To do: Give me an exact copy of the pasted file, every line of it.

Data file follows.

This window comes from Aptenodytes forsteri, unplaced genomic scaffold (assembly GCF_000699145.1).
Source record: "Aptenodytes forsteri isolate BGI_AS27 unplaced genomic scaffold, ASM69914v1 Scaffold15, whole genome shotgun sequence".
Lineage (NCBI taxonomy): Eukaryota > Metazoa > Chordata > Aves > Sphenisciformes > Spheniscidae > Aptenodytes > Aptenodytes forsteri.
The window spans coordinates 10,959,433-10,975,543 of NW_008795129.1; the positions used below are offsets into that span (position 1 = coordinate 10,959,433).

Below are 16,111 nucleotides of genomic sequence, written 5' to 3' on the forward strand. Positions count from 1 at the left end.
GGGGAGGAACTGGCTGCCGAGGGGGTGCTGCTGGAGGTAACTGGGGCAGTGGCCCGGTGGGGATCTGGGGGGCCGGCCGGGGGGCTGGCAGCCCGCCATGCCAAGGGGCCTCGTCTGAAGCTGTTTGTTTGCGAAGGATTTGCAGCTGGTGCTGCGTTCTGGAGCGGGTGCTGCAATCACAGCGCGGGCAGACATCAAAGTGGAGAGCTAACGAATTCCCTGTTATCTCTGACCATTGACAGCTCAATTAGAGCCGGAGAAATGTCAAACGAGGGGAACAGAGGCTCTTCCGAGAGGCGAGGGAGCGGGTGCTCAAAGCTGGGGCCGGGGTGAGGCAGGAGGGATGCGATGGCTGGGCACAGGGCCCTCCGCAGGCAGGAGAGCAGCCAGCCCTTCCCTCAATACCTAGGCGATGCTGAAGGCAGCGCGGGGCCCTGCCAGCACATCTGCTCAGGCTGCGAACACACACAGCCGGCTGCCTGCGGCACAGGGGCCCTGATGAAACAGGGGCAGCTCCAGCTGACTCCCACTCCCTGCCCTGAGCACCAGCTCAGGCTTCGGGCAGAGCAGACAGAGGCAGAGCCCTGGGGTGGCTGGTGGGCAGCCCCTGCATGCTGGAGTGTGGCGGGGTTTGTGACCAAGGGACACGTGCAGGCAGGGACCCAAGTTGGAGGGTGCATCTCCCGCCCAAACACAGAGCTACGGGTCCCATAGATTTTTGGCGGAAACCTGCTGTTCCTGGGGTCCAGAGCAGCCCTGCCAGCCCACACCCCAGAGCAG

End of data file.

This window comes from Aptenodytes forsteri, unplaced genomic scaffold (assembly GCF_000699145.1).
Source record: "Aptenodytes forsteri isolate BGI_AS27 unplaced genomic scaffold, ASM69914v1 Scaffold15, whole genome shotgun sequence".
Lineage (NCBI taxonomy): Eukaryota > Metazoa > Chordata > Aves > Sphenisciformes > Spheniscidae > Aptenodytes > Aptenodytes forsteri.
The window spans coordinates 10,959,433-10,975,543 of NW_008795129.1; the positions used below are offsets into that span (position 1 = coordinate 10,959,433).

Below are 16,111 nucleotides of genomic sequence, written 5' to 3' on the forward strand. Positions count from 1 at the left end.
GGGGAGGAACTGGCTGCCGAGGGGGTGCTGCTGGAGGTAACTGGGGCAGTGGCCCGGTGGGGATCTGGGGGGCCGGCCGGGGGGCTGGCAGCCCGCCATGCCAAGGGGCCTCGTCTGAAGCTGTTTGTTTGCGAAGGATTTGCAGCTGGTGCTGCGTTCTGGAGCGGGTGCTGCAATCACAGCGCGGGCAGACATCAAAGTGGAGAGCTAACGAATTCCCTGTTATCTCTGACCATTGACAGCTCAATTAGAGCCGGAGAAATGTCAAACGAGGGGAACAGAGGCTCTTCCGAGAGGCGAGGGAGCGGGTGCTCAAAGCTGGGGCCGGGGTGAGGCAGGAGGGATGCGATGGCTGGGCACAGGGCCCTCCGCAGGCAGGAGAGCAGCCAGCCCTTCCCTCAATACCTAGGCGATGCTGAAGGCAGCGCGGGGCCCTGCCAGCACATCTGCTCAGGCTGCGAACACACACAGCCGGCTGCCTGCGGCACAGGGGCCCTGATGAAACAGGGGCAGCTCCAGCTGACTCCCACTCCCTGCCCTGAGCACCAGCTCAGGCTTCGGGCAGAGCAGACAGAGGCAGAGCCCTGGGGTGGCTGGTGGGCAGCCCCTGCATGCTGGAGTGTGGCGGGGTTTGTGACCAAGGGACACGTGCAGGCAGGGACCCAAGTTGGAGGGTGCATCTCCCGCCCAAACACAGAGCTACGGGTCCCATAGATTTTTGGCGGAAACCTGCTGTTCCTGGGGTCCAGAGCAGCCCTGCCAGCCCACACCCCAGAGCAG